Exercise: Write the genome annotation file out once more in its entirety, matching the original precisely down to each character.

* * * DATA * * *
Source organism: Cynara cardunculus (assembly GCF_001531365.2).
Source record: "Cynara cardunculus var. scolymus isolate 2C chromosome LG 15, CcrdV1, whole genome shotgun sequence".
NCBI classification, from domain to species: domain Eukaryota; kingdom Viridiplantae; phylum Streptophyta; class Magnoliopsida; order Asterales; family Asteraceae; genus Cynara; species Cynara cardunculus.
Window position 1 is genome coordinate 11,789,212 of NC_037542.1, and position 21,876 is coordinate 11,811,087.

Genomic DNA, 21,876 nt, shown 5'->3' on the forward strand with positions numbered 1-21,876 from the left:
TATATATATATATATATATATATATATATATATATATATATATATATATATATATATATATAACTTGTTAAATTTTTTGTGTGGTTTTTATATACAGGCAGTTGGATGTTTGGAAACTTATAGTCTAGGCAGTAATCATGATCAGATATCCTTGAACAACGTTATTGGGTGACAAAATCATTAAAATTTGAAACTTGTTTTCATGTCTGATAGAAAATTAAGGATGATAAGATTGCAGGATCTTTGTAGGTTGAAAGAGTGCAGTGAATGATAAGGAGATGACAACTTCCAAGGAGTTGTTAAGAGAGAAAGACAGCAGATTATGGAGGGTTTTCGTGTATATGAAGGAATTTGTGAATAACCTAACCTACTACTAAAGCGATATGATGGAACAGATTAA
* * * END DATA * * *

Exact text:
Source organism: Cynara cardunculus (assembly GCF_001531365.2).
Source record: "Cynara cardunculus var. scolymus isolate 2C chromosome LG 15, CcrdV1, whole genome shotgun sequence".
NCBI classification, from domain to species: domain Eukaryota; kingdom Viridiplantae; phylum Streptophyta; class Magnoliopsida; order Asterales; family Asteraceae; genus Cynara; species Cynara cardunculus.
Window position 1 is genome coordinate 11,789,212 of NC_037542.1, and position 21,876 is coordinate 11,811,087.

Genomic DNA, 21,876 nt, shown 5'->3' on the forward strand with positions numbered 1-21,876 from the left:
TATATATATATATATATATATATATATATATATATATATATATATATATATATATATATATAACTTGTTAAATTTTTTGTGTGGTTTTTATATACAGGCAGTTGGATGTTTGGAAACTTATAGTCTAGGCAGTAATCATGATCAGATATCCTTGAACAACGTTATTGGGTGACAAAATCATTAAAATTTGAAACTTGTTTTCATGTCTGATAGAAAATTAAGGATGATAAGATTGCAGGATCTTTGTAGGTTGAAAGAGTGCAGTGAATGATAAGGAGATGACAACTTCCAAGGAGTTGTTAAGAGAGAAAGACAGCAGATTATGGAGGGTTTTCGTGTATATGAAGGAATTTGTGAATAACCTAACCTACTACTAAAGCGATATGATGGAACAGATTAA